What is LiDAR?
Light detection and ranging (LiDAR) techniques use lasers to create 3D (topographic) or gas concentration (atmospheric) imagery of the surveyed environment. Both uses for LiDAR can be performed using either pulses of laser light (pulsed lasers) or laser light that stays on all the time (continuous-wave lasers). Bridger Photonics makes use of continuous-wave LiDAR to measure both solid surfaces (hard targets) and gases (soft targets).
TOPOGRAPHIC LiDAR WITH CONTINUOUS-WAVE LASERS
Frequency-Modulated Continuous-Wave (FMCW) LiDAR
FMCW LiDAR uses the frequency (i.e. color) of the laser light to determine distance. This method enables the simultaneous measurement of distance and velocity, generating precise location data.
HOW IT WORKS
ATMOSPHERIC LiDAR WITH CONTINUOUS-WAVE LASERS
Continuous-Wave Laser Absorption LiDAR
A continuous-wave laser can be changed or modulated to achieve the same effect as differential absorption. This laser absorption spectroscopy technique is known in various forms as wavelength modulation spectroscopy (WMS), frequency modulation spectroscopy (FMS), or tunable diode laser spectroscopy (TDLAS). Bridger mounts the LiDAR systems on aircraft, so the ground serves as a scattering point of laser light back to the LiDAR system.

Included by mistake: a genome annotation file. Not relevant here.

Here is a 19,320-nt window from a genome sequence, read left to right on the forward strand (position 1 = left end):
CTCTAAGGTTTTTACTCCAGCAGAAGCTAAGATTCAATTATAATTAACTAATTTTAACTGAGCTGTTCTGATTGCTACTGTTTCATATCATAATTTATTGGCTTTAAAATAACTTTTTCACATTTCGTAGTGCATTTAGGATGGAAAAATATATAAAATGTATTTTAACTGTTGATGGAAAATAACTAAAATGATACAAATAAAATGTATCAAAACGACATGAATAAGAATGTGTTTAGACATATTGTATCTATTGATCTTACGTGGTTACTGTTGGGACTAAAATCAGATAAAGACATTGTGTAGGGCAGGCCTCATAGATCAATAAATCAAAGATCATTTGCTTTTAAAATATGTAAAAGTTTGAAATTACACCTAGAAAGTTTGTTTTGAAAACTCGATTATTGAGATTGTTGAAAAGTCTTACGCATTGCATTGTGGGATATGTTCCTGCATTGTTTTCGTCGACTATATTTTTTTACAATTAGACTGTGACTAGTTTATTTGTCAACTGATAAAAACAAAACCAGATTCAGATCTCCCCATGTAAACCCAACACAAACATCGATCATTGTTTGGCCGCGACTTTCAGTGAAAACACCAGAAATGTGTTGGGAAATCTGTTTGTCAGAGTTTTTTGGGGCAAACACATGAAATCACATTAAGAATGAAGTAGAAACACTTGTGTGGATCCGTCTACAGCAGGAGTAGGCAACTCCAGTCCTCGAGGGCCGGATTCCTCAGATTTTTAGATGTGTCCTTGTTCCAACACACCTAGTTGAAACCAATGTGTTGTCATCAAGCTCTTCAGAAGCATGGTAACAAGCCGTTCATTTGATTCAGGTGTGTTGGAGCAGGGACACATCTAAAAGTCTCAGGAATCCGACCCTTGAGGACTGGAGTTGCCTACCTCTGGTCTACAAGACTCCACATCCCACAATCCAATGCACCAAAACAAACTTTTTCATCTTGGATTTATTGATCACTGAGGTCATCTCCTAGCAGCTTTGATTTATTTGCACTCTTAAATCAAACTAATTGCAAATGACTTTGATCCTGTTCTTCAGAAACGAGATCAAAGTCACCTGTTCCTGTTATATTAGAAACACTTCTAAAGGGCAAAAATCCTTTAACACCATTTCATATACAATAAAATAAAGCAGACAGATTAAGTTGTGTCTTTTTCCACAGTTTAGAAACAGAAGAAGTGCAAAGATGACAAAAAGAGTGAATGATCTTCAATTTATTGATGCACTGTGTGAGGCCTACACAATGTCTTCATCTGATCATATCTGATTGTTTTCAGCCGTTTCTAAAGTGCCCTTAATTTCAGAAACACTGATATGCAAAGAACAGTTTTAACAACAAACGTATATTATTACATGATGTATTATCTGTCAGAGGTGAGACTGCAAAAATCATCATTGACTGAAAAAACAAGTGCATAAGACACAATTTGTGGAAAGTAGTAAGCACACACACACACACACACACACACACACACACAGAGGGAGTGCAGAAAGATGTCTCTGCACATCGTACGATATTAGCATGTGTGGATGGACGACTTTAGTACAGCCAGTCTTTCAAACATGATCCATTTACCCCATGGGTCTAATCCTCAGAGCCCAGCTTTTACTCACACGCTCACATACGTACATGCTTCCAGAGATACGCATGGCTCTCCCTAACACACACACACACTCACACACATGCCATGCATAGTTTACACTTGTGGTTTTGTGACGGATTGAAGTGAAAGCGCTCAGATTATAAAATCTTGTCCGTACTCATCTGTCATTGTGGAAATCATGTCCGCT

HOW IT WORKS
TOPOGRAPHIC LiDAR WITH PULSED LASERS
The simplest and most well-known form of LiDAR, direct-detect LiDAR refers to the use of pulsed lasers to determine distance to topography (i.e. solid objects) for 3D imaging.
How It Works
ATMOSPHERIC LiDAR WITH PULSED LASERS
Pulsed Differential Absorption LiDAR (DIAL)
Using the fact that each gas absorbs a specific frequency of laser light, pulsed DIAL can determine the concentration of a gas by comparing the returning light from a laser pulse that is absorbed by a gas to a laser pulse that is not absorbed by the gas.